On Aug. 20, 2009, the rules of the credit card game changed when the first phase of the Credit Card Accountability, Responsibility and Disclosure Act of 2009 became effective.
Under the first phase, you, as a credit card account holder:
• Get a fair warning. You must receive at least 45 days’ warning of changes to your credit card terms, rather than only 15 days’ notice. The notice must explain the steps that you, the cardholder, can take to exercise your rights to cancel if you don’t like the changes, including a toll-free number to call and the deadline for opting out.
• Can opt out. You have the right to pay off your balances under the old, lower interest rate if you opt out and cancel the account.
• Get time to pay. You must be allowed at least 21 days to pay your monthly credit card statements without threat of late fees and penalties.
Are you impressed? You might want to reserve judgment until you learn about the exceptions to these phase-one provisions:
• Loophole 1: You cannot opt out of minimum payment increases or credit limit decreases.
• Loophole 2: If you are 60 or more days late making payments, you lose your right to opt out of interest rate increases.
• Loophole 3: If yours is a variable-rate credit card account, your interest rate is tied to an index, which is almost always the “prime rate.” Those interest rate increases can be passed on to you with no opt-out option required. In recent months, card issuers have rebelled against this law by switching consumers from fixed-rate to variable-rate cards.
• Loophole 4: Finally, there is a significant loophole that is best explained this way: Assume that you have a credit card account at a 6.99 fixed annual percentage rate. You get a notice that your rate will increase to 18.99 APR and that you have 45 days to either accept the change or decline and close your account. You decide that you will opt out before the 45 days are up. However, you decide to spend all you can under the older, lower rate before the new APR kicks in.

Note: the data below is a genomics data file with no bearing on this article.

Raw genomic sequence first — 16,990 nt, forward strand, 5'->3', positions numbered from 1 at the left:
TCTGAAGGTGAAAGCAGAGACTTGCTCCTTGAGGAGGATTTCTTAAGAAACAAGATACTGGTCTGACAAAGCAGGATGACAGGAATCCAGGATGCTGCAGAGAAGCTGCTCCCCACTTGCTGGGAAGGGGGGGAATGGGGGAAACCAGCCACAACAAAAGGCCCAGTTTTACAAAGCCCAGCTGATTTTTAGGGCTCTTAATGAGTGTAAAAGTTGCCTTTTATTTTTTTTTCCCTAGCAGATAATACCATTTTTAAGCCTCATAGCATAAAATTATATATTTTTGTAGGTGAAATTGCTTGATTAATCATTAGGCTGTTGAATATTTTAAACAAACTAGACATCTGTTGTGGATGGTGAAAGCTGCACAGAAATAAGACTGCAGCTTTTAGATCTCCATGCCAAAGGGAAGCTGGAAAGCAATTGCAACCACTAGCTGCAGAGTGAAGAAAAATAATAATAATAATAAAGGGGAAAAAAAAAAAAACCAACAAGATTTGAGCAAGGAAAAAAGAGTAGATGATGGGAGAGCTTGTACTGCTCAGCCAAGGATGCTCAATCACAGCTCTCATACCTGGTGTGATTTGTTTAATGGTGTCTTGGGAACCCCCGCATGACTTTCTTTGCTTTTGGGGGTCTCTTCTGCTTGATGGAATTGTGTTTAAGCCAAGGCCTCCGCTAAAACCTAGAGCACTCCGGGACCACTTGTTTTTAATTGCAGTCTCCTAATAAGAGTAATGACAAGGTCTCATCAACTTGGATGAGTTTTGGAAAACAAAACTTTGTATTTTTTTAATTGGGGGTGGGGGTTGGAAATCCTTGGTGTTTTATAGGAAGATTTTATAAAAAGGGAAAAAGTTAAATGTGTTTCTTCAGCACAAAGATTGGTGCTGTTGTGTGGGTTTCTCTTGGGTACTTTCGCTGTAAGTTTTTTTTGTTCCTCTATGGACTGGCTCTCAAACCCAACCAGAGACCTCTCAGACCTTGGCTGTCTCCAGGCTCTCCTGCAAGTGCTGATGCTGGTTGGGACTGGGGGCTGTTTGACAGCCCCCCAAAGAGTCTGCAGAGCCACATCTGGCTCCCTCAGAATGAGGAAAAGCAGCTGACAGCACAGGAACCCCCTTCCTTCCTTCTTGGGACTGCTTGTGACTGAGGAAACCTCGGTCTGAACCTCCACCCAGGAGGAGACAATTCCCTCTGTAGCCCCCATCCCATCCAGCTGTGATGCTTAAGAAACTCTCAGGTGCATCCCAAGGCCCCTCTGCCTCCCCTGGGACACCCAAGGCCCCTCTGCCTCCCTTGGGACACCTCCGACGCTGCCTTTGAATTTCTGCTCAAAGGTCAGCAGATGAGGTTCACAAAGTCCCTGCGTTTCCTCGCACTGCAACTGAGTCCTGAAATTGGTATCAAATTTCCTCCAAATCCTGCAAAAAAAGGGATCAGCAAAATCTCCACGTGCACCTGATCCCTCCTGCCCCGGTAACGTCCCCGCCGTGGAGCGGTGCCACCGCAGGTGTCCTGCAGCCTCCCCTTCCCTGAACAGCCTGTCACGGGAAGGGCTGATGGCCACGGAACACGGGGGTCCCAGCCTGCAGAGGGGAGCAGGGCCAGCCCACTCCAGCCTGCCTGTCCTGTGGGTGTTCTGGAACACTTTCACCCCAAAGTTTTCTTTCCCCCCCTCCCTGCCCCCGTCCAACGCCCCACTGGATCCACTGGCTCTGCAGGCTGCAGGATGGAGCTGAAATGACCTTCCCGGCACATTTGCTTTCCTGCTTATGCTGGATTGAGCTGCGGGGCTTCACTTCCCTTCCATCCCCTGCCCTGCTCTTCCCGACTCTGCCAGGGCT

That move could come back to bite you because of this loophole buried in the Credit CARD Act:
The law says the new, higher APR will apply to any purchases made 14 days after the notice is mailed. If you receive a 45-day notice, you cannot run out and start charging things in days 15 to 45, hoping to add those transactions to the lower protected balance. Under the law, banks are not required to disclose this 14-day loop-hole.
Another problem with the terms of this new law is the effect opting out will have on the cardholder’s credit score because of the negative effect of a “closed account” on a credit report.
The only thing that is clear about the new law is that it is very confusing.
Mary Hunt is the founder of www.DebtProofLiving.com and author of 18 books, including her latest, “Can I Pay My Credit Card Bill With a Credit Card?” You may e-mail her at firstname.lastname@example.org, or write to Everyday Cheapskate, P.O. Box 2135, Paramount, CA 90723.